Parents of the past
BOOKS | A history of American Christians raising children
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What did Puritan Cotton Mather, child psychologist James Dobson, 19th-century theologian Horace Bushnell, and novelist Harriet Beecher Stowe have in common? Not a lot, but they were all parents, and they all read the Bible.
In one book on parenting, Christian Parenting: Wisdom and Perspectives from American History, author David Setran manages to connect these diverse American voices. Setran has done deep research into their wisdom and understanding about parenting, and he shows the common ground they share as well as their differing uses of the Bible.
He adds to that mix some key texts such as the Westminster Shorter Catechism, the Bay Psalm Book, McGuffey’s Readers, and many other resources that help parents apply the Bible to being a mom or dad. Parenting is a huge challenge now, but it was not easy for the Puritans or the Victorians, either.
The book is not easy to read but well worth the effort. The author, a Wheaton College professor, presumes that a reader already knows American Puritan history as well as some 19th-century Christian history, such as the theological differences between Horace Bushnell and Charles Hodge.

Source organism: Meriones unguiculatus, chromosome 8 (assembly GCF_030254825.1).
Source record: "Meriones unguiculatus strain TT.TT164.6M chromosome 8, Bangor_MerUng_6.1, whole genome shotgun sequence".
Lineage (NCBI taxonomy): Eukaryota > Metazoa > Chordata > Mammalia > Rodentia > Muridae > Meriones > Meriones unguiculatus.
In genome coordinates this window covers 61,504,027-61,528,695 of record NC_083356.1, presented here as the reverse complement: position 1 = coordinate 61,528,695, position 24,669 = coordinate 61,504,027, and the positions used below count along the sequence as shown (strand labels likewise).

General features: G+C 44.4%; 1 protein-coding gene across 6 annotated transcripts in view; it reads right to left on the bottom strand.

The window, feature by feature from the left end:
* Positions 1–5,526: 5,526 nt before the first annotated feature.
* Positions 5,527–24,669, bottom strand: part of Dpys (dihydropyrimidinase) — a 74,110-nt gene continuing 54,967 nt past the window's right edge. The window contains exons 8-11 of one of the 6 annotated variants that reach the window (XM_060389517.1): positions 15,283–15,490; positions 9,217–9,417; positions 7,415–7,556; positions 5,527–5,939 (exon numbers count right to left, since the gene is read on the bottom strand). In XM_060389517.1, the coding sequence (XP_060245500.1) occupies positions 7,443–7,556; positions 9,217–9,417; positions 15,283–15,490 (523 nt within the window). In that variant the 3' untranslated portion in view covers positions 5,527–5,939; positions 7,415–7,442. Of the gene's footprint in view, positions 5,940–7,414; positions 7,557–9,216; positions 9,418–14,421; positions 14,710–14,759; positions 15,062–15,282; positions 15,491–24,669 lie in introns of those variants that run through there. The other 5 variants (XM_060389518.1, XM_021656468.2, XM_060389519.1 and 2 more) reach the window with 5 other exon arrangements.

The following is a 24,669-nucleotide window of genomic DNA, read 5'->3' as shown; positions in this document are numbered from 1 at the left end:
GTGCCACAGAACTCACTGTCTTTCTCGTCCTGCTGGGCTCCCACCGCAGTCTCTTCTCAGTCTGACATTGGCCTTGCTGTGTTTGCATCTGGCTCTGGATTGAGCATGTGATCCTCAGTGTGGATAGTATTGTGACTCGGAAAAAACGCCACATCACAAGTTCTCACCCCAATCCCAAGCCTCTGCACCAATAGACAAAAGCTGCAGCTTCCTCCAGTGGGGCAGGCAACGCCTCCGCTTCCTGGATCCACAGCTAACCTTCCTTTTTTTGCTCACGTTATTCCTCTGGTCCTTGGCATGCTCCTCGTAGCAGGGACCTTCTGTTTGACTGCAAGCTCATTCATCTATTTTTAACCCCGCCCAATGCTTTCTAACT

Setran adopts an impartial approach to the question of how Christians of different eras have tried to bring children up in the nurture and admonition of the Lord. Readers will see the contrast between the Colonial period (1620-1770) and the Victorian era (1830-1890) in matters of conversion, family worship, discipline, and catechism.
The changes were rooted in larger cultural and theological shifts, including the Enlightenment influence crowding out older Scriptural principles. Yet in both eras Christian parents were reading the same Bible, just with different emphases and priorities.
The result is a fascinating slice of American history. The current value is that parents today, as in all previous eras, need all the wisdom they can find on how to raise their children. Deuteronomy 6:5-9 is hard to carry out in any century, and Setran offers the wisdom of earlier eras in much depth.
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